Sitting here at the edge of the beach, I feel connected to Mother Earth somehow, to the Universe even. I feel complete again, though I hadn’t realised that I wasn’t. Perhaps this is why people meditate, take the time to just ‘be’. I’ve obviously not mastered clearing my head of thoughts yet, but I’m guessing that this is almost as good, for now anyway. Maybe once I have reflected on all that is swimming around in my brain, I can calm it?
Watching Emmy playing in the rock pools fascinates me. Children have such an incredible ability to live in the moment. Perhaps it’s because we adults protect them from our worries, or possibly it’s that they trust us so deeply to care for them and keep them safe. Or it could just be that they have not developed a heightened awareness of what goes on beyond what they see, hear and feel for themselves.
They find wonder and joy in such small things. They observe details that we may overlook. The day we arrived here, she had been in awe of a tiny crab, watching it for some time, as it scuttled sideways searching for food. She had no fear of all the new creatures she discovered, happily collecting sea snails to show me with pride. Today is no different. She is studying the stones to find the perfect one, to take as a present for her mum.
Such a stunningly beautiful place. I wonder why Danny ever left, but of course, I know why he did, he’s explained it in detail and I understand his reasons. I am also very aware that he always intended to return. This is his future. Wow, this is my future.
It’s just hit me; this is it; this is us; where we will bring up our own child one day. Should I already be thinking that far ahead? He says that he feels the same way as me. Then again, even if he does and I believe he does, I guess there are no guarantees anymore.
No-one could have predicted what has just happened. Could they? Did someone know? Well, of course, those behind it knew. How many years had they been planning for? This was an attack greater than anyone could have imagined. Your average person anyway. Surely the security forces must have had some knowledge that someone was plotting something? How many people were involved?
“Hope, look at this one! It’s shaped like a heart!” Emmy came running up to where I was sitting on the rock, a couple of metres away. “Wow, that is beautiful!” It’s so smooth and such a lovely pale rose colour. It almost looks like a crystal. “Please can you put it in my pocket?” On her coat was a small ‘secret’ pouch that she liked to put interesting things in, but she found it difficult to open and close the zip, whilst wearing it. I duly obliged, placing the stone inside. It really was shaped like a heart; quite unique. “Thank you. I’m going to look for one for daddy now,” and off she skipped back to her mission of hunting out the ideal token of her affection.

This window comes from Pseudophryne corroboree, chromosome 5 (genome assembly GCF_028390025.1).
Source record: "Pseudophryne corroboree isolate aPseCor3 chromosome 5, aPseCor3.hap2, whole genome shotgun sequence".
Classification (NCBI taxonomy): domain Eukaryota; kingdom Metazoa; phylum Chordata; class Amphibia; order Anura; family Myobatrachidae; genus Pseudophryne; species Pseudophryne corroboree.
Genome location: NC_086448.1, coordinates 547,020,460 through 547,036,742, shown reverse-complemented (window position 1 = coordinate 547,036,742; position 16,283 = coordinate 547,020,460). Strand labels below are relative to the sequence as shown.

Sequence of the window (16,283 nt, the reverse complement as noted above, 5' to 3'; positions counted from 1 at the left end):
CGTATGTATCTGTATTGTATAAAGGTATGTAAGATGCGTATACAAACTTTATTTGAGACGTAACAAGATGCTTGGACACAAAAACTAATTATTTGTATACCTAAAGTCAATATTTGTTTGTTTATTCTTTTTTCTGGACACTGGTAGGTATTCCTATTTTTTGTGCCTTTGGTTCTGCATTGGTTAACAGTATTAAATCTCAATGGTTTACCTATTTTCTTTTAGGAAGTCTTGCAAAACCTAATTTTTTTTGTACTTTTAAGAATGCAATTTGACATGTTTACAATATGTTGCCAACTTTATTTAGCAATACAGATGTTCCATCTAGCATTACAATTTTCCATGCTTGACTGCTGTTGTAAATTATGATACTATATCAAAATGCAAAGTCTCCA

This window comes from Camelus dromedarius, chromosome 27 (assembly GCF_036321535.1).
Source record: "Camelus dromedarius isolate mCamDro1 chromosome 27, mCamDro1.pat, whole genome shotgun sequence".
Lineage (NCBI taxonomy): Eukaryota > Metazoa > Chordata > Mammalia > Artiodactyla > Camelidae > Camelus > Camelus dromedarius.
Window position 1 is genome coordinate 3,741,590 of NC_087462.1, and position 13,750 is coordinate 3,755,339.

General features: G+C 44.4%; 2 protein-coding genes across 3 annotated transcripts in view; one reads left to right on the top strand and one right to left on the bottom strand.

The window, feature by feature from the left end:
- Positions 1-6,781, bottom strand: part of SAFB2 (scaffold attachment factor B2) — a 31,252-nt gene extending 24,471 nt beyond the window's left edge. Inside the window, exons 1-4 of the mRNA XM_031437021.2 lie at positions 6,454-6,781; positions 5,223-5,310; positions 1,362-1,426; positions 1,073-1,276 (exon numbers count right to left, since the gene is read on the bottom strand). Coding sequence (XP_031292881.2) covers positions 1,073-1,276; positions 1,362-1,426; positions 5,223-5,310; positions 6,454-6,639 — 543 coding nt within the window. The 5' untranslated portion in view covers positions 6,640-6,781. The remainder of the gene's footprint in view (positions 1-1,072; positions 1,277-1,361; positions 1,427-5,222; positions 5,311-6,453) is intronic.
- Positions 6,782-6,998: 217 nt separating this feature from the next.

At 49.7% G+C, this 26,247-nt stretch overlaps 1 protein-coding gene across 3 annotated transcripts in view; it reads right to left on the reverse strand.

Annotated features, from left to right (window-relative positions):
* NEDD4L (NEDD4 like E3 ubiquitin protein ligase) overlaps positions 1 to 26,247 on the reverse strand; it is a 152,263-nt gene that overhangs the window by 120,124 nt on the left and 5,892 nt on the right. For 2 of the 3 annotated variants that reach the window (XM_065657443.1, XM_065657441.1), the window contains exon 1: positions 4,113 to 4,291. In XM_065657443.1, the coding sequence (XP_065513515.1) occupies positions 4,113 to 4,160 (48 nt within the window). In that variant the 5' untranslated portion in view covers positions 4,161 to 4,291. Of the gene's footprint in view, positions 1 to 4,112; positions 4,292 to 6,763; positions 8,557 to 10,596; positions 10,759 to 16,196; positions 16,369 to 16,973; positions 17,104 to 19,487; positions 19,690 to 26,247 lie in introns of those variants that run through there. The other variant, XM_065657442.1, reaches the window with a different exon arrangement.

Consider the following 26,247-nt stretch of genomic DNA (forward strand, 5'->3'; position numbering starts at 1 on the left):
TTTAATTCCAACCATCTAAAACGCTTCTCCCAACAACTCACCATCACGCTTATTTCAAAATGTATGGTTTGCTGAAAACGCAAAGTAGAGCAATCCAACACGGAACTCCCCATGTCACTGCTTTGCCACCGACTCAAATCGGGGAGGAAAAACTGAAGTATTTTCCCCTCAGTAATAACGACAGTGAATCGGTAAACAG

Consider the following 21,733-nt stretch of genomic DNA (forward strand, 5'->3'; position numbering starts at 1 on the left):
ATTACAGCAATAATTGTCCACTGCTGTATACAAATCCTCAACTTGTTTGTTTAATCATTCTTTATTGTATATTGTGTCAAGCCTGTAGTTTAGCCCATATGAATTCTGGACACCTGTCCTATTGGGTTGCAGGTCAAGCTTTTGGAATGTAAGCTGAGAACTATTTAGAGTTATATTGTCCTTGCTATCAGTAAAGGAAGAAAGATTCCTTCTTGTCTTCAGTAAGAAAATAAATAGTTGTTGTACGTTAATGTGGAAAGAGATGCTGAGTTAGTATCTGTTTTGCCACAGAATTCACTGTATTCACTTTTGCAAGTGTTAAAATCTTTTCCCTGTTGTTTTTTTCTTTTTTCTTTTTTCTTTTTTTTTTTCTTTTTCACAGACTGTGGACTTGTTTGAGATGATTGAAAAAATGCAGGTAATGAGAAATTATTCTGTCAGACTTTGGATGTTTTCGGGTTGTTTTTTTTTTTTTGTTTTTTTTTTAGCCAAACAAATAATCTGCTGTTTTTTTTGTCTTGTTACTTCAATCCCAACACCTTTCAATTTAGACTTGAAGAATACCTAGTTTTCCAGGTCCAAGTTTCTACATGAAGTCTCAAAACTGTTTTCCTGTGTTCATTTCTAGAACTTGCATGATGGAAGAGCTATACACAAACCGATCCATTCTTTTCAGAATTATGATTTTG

Her mood was lifted and she started singing. I couldn’t quite catch the song. Some chart hit no doubt. She kept up with all the latest music that was popular with her friends at school. When I lived with them, she had found it funny that I didn’t know who some of her favourite singers were. When did I lose touch with what was ‘in’? I’d felt old.
I’m so glad that we had that time together, I really got to know her; we became close. When I took her out on our own, people assumed that she was my daughter, which made me smile; although she always corrected them, stating proudly that I was her aunty Hope. That made me smile more. It would be wonderful to one day have a daughter of my own; someone who is as fun loving and passionate about life, but also thoughtful, caring and considerate, like Emmy.
The sound of a car approaching startles me; my train of thought abruptly interrupted. I feel as though someone just slapped me across the cheek and told me to wake up. Taking a moment to breathe deeply, filling my lungs with fresh, clean, salty sea air; I compose myself, before looking back to where the vehicle has parked.